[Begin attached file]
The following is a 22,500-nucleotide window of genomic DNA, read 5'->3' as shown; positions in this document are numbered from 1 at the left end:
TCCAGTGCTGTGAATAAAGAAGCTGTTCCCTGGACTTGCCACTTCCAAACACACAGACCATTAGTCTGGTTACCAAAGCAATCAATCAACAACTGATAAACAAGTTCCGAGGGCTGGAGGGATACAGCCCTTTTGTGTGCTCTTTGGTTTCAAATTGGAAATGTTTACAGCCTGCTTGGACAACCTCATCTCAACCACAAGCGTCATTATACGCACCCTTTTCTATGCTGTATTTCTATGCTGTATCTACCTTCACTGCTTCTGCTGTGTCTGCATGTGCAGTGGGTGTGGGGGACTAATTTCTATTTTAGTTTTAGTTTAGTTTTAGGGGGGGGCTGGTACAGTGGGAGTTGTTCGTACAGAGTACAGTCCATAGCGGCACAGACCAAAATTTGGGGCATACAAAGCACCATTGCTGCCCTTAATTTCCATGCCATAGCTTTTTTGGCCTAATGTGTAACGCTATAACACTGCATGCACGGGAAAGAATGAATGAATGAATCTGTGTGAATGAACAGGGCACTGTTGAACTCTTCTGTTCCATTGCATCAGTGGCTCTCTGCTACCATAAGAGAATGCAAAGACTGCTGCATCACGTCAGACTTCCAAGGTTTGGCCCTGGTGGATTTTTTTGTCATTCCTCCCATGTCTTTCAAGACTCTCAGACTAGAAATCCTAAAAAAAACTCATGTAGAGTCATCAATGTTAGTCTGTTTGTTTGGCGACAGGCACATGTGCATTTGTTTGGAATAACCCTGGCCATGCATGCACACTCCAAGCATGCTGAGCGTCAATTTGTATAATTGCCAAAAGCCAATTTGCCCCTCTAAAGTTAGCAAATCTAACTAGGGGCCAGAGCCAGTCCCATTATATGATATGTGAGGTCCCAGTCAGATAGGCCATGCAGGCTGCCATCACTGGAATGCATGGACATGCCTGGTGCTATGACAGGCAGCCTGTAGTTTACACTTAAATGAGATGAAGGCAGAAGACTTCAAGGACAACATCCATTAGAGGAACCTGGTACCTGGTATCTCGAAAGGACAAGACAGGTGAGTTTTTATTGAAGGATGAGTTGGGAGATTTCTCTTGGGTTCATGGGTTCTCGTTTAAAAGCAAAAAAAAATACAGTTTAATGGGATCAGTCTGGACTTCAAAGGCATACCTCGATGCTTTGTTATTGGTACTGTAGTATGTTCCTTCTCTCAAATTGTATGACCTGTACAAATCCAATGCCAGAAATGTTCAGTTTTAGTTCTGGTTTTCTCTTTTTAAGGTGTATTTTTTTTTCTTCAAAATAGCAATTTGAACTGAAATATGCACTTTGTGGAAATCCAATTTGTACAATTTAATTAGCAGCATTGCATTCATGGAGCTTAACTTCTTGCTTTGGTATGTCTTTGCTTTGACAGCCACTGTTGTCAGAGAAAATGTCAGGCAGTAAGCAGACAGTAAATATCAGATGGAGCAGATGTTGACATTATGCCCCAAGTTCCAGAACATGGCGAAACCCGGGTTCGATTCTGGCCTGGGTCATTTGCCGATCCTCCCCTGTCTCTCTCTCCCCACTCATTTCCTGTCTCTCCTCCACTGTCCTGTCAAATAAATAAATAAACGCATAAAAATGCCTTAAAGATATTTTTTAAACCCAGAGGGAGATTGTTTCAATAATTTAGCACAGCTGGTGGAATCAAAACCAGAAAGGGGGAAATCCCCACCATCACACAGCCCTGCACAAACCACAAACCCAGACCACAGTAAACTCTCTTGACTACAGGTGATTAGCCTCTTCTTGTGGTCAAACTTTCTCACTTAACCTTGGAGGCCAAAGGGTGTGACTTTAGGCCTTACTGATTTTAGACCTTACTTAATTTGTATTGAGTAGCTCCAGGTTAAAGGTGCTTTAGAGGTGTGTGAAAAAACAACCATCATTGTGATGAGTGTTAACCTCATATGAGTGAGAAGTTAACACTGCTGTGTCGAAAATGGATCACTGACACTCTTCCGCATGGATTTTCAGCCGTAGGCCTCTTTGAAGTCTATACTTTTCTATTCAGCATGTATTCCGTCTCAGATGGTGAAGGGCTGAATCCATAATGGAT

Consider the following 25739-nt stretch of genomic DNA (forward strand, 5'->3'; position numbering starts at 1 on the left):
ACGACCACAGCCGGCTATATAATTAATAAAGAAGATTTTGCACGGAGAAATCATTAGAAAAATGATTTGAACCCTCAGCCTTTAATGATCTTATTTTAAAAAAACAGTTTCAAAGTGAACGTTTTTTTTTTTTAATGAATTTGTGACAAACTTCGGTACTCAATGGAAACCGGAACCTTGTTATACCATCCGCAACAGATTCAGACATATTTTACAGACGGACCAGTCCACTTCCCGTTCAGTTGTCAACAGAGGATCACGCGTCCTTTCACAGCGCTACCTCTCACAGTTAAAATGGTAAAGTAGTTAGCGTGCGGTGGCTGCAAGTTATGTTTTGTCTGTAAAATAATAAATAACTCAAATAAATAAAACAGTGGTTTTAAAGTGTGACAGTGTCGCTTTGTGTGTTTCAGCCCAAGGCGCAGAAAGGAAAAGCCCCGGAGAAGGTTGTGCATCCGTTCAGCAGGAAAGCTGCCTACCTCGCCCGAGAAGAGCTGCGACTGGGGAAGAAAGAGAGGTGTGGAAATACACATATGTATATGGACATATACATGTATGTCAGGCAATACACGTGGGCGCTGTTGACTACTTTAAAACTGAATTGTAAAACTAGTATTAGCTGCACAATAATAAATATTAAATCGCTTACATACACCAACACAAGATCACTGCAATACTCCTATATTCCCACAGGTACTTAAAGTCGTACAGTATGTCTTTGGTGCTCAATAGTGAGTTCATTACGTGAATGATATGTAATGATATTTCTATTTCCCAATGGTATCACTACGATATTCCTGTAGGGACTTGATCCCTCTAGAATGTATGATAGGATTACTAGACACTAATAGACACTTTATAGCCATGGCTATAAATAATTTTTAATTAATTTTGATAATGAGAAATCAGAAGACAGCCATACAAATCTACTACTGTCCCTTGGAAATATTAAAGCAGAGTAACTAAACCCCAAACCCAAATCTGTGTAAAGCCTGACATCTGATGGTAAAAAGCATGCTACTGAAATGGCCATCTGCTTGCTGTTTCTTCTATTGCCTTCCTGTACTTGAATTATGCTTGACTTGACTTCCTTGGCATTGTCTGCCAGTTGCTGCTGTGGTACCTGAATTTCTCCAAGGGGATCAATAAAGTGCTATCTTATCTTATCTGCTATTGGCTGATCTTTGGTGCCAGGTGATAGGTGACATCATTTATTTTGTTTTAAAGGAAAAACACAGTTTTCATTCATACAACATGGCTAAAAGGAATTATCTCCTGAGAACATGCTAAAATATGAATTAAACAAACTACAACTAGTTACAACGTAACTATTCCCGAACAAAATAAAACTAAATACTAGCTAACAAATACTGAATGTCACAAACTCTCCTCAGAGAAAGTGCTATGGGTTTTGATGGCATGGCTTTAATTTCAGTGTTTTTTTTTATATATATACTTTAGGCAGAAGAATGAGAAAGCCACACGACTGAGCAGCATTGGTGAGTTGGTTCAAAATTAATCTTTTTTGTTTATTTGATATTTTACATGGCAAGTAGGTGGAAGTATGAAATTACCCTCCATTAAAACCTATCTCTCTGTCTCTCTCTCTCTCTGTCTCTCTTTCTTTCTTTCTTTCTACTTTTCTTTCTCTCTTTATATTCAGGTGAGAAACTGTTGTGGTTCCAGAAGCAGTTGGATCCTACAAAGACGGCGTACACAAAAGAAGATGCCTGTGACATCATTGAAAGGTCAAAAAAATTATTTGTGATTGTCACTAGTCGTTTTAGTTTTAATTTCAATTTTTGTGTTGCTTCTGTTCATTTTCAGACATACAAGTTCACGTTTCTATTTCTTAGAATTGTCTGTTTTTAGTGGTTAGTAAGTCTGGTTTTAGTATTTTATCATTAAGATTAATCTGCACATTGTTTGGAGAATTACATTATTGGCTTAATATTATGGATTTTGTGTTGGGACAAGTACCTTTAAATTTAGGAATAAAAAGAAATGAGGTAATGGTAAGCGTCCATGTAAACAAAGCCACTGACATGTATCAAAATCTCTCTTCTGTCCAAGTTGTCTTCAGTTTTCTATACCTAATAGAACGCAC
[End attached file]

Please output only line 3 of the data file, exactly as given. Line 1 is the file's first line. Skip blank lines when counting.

Consider the following 25739-nt stretch of genomic DNA (forward strand, 5'->3'; position numbering starts at 1 on the left):